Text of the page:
Stories from Spain

Every time we go to Spain a lot of inspiration comes back. We've never claimed to serve authentic Spanish food at Toro,  but the more time we spend over there the more we feel connected to the culture and cuisine.

Where the brave bulls like to eat, stay and party in Spain:


  • One of my favorite spots in Spain is the super tiny and always packed Quimet & Quimet. Beyond the awesome tapas Q & Q has an incredible wine list. Hopefully the server with the tattoo of lipstick on her arm is still there. She's the best.
  • If you never got to go to El Bulli your shot at that kind of magic is at the Adría brothers' restaurant Tickets. I really love this place. Reservations are hard to get and possible only through the website starting at midnight nightly. They fill up within minutes so stay up and don't miss your chance. 
  • Alkimia's tasting menu is molecular gastronomy meets refined French food. The space is formal, the food is modernist and it's a take-your-time meal. We had a twelve-course here meal that blew us away.
  • The columnar, super modern Barceló Raval is a great hotel to stay at in Barcelona. It's not the best neighborhood but it's super close to the beach, the Rambla and the market and the price is right. We ended a lot of our nights in Barcelona on the 360-degree rooftop bar here. Don't swim in the rooftop "pool".
  • If you stay there be sure to go to the ancient absinthe bar Marsella that's just around the corner. Also just around the corner is…
  • Pollo Rico -- a hole-in-the-wall with damn good rotisserie chicken.  Ask for the homemade hot sauce and a baguette to go with. This is the place you want to go to when you're recovering from your octopus and ham overdose which is going to happen at some point if you go to Spain.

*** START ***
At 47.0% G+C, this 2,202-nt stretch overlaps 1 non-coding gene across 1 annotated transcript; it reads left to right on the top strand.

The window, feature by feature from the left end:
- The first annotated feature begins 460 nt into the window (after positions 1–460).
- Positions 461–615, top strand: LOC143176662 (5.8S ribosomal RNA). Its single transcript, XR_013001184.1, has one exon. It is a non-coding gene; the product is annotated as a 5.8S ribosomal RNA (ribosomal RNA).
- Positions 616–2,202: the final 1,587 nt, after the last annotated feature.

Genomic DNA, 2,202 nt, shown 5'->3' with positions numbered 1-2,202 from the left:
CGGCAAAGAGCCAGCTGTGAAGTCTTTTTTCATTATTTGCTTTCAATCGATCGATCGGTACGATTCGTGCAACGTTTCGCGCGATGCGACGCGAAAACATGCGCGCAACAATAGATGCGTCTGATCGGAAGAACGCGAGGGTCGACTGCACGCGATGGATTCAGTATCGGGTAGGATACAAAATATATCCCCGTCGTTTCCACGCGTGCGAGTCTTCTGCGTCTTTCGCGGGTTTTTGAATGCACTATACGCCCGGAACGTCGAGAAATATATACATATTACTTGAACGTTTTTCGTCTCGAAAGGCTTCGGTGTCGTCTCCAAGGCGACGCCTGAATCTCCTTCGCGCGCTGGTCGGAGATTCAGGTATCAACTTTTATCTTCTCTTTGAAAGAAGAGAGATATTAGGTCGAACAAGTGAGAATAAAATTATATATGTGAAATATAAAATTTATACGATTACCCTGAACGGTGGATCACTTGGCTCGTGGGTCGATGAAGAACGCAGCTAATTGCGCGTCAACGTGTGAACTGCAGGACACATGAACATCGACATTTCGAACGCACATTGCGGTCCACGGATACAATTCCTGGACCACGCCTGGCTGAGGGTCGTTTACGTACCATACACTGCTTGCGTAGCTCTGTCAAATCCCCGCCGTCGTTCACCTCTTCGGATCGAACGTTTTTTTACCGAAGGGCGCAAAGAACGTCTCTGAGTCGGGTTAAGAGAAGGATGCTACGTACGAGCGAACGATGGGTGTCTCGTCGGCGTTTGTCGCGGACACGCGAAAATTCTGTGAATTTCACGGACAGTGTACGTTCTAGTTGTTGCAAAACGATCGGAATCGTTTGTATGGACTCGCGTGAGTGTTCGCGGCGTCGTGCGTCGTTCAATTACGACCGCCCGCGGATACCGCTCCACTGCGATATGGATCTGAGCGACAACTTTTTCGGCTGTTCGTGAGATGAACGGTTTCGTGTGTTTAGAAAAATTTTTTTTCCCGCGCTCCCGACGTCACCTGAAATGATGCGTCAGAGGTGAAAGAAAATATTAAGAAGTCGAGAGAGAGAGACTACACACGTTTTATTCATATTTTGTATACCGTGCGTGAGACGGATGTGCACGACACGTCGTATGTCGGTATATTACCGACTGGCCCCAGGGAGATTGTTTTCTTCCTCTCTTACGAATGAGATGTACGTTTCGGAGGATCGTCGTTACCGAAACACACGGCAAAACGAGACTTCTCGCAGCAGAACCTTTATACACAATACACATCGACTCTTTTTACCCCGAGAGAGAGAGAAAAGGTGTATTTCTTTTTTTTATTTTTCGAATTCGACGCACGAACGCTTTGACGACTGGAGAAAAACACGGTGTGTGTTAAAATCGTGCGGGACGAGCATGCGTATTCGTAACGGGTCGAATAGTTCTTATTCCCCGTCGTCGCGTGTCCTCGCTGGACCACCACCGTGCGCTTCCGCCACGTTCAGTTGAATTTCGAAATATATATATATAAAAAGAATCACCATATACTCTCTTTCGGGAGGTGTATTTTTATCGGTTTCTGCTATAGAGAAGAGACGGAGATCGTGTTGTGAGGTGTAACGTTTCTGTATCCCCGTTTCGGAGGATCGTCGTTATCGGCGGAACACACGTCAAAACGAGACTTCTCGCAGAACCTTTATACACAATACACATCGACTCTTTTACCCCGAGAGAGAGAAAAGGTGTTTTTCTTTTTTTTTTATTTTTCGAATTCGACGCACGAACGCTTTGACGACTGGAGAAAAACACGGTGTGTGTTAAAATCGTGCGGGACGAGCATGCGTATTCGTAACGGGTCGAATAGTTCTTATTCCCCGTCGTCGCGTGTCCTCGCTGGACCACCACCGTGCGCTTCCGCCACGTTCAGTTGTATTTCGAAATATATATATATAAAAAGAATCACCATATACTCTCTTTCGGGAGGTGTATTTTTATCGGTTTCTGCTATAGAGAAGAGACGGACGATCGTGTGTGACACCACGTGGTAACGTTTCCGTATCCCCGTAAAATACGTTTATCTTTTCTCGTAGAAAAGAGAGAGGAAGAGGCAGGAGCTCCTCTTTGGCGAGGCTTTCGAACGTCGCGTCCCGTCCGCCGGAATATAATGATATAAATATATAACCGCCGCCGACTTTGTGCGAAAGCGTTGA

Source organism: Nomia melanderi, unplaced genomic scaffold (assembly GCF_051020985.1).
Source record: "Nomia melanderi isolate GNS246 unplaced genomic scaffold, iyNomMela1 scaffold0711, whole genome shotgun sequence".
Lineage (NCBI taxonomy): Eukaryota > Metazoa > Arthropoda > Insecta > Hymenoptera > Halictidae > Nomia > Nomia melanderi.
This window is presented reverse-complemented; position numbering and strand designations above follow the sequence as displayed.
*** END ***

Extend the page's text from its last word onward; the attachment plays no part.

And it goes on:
• Of course you have to go to La Boqueria Market when you're in Barcelona. Once there, make a bee-line for Bar Pinotxo. Hover behind folks for as long as it takes to get a chair. Believe me, it's worth it.
  • Cal Pep has been a great influence on Toro Bravo over the years but this past fall I had my least favorite meal there. My meal there in 2007, on the other hand, was one of my favorites. I'm sad to say it, but I think that its heyday has passed.


  • Whenever I fly to Madrid I land in the early morning and head straight to Hotel Plaza Mayor. I really love this hotel. It's not too fancy but it's clean and nice enough, super central, there's a decent continental breakfast and the folks that work there are really nice.
  • AC Santo Mauro near Retiro Park is a beautiful 19th century hotel that I also really love.
  • Here's my Madrid day-one ritual -- I drop my bags off at Hotel Plaza Mayor,  then I head to Mercado de San Miguel (see below) just across the street for coffee and juice, then when La Bola (see below) opens I head there for a big, classic Spanish meal of Cocido Madrileño. After that, I go back to the hotel and nap until it's dark and after that I'm out on the town and the bulls are running.
  • Mercado de San Miguel, near Plaza Mayor, is my favorite spot for a late breakfast because you can get a great espresso, maybe a little hair of the dog, choose all kinds of tasty prepared foods from the 20 or so stalls and it's never too crowded.
  • Portobello, as in beautiful port and not the mushroom, is an awesome seafood spot that's a little out of the heart of it so take a cab and plan a long late lunch there. Get the lobster paella, salt bream and the steak cooked at the table. And be sure to get some of their housemade apricot desert cordial. They soak apricots in a really nice grappa for nine months for it and it's delicious. When we went to Spain for the cookbook in fall of 2012 this cordial saved us after a really late and a bit overserved night. We were pretty rough around the edges until we had it.